No, I’ve Never Won The Daytona 500.

These are the most common questions in response to my last name, Waldrop.

10. Are you related to that racecar driver?

9. Could you spell that?

8. So is it “trip” or “dorp”?

7. Are you related to that car dealer who used to be a racecar driver?

6. Is that Belgian or something?

5. Did you just say ‘D as in Deiter’?

4. Are you related to that 19th century German opera composer?

3. Do you know anyone else with that name?

2. Are you related to that racecar driver’s son?

1. Could you spell that again more slowly?

Facebook Comments


  1. Kristine @MumRevised

    19th century German opera composer, that was totally what I was thinking.
    I always thought drop, like in a drop of beer in your photo. People want to add letters to my last name and ask me “is that it?” all the time. I’d rather be asked if I was a race car driver. I might even plan some witty retorts. I’d like to hear your usual retorts to these 10 🙂

    1. Christopher Waldrop (Post author)

      My best retort when asked to spell it is “S-M-I-T-H”. Once when a friend and I were ordering a pizza over the phone I called and gave his name. He thought this was hilarious and didn’t realize why I was doing it. The next time he called for the pizza and he gave my name…and he had to spell it three times.
      After he hung up he turned to me and said, “So that’s why you give them my name…”

  2. Allison

    I was so excited to marry an Everett after years of getting my maiden name (Breyer) mangled. Turns out, people can screw that up, too. We get: Everet, Everest, Evertt, Everette, Avery… and so on. If I were you, I’d say, “Wal as in Wal Mart and Drop as in,’Drop It Like It’s Hot’.”

    1. Christopher Waldrop (Post author)

      I’m surprised your maiden name ever got mangled. If people asked you could have said “Just like the ice cream.”

      1. Allison

        Oh, I did. Every time. I got Brewer a lot. I used to also say, “Like the ice cream, or the Supreme Court Justice”. That just got a blank look.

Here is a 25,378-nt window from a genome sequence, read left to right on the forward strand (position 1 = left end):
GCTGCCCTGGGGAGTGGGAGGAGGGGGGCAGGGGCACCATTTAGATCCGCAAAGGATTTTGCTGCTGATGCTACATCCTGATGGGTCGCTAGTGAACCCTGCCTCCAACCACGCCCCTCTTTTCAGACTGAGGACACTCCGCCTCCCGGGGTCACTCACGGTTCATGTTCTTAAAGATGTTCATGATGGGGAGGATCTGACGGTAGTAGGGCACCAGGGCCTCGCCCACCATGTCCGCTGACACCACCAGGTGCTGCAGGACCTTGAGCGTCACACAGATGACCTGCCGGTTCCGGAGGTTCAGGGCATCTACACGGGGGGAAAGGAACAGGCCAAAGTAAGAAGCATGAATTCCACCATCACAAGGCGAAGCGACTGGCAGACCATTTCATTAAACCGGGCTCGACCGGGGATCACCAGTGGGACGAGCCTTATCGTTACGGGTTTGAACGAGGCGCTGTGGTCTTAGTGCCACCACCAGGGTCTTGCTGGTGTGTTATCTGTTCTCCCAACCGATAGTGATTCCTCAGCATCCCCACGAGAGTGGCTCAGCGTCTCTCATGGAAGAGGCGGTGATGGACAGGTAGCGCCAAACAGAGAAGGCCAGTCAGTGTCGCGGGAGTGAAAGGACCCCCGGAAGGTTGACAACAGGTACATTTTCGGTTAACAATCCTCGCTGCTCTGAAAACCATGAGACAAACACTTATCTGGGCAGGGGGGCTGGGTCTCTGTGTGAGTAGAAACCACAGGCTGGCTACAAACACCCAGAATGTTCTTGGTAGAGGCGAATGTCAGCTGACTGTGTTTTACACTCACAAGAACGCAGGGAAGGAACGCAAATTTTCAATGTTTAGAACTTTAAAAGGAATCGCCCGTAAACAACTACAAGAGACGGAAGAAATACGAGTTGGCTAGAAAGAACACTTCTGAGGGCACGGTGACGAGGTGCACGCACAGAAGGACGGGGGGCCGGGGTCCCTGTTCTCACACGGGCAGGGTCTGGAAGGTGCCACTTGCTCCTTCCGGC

3. mydangblog

    My full name has 19 letters, including a z, w, y, k, and a hyphen. I never get asked if I’m related to anyone, but I ALWAYS have to spell it. Slowly. Twice.

    1. Christopher Waldrop (Post author)

      That does sound like quite a mouthful.

  4. Ann Koplow

    Most common questions in response to my last name:

    1. How do you spell that?
    2. What do you mean, your name doesn’t start with a “C”?
    3. Are you related to Frieda Koplow?
    4. Are you related to Herb Kaplow?
    5. Are you related to Francis Ford Coppola?
    6. Is your name pronounced like a comic book sound?
    7. Did you really just say “K” as in “Knife?”
    8. What kind of name is that?
    9. Could you spell that again?
    10. Who are you?

    1. Christopher Waldrop (Post author)

      It’s not surprising to me that we have some of the same questions in common, although I am surprised that people don’t ask if you’re the Ann Koplow.

  5. Arionis

    My last name is Lovelace. If I’m meeting someone from Gen X or before, I usually get asked if I’m related to Linda. After the eleventybillionth time I just started saying yes, she was a distant cousin who was always a hit at the family reunions.

    1. Christopher Waldrop (Post author)

      That is brilliant. And I’m a little ashamed to admit that I wondered–being of that generation–but wouldn’t ask.

  6. Spoken Like A True Nut

    My last name happens to be a common Scandinavian male first name. I have had to deal with a good many confused Europeans over the years thanks to this.

    1. Christopher Waldrop (Post author)

      That’s interesting–I’d expect Europeans to recognize the name, although I also remember going to Russia and there was a young woman named Yvonne in the group. Her name caused some confusion because all the Russians we met thought her name was “Ivan”.


Leave a Comment

Your email address will not be published. Required fields are marked *

CommentLuv badge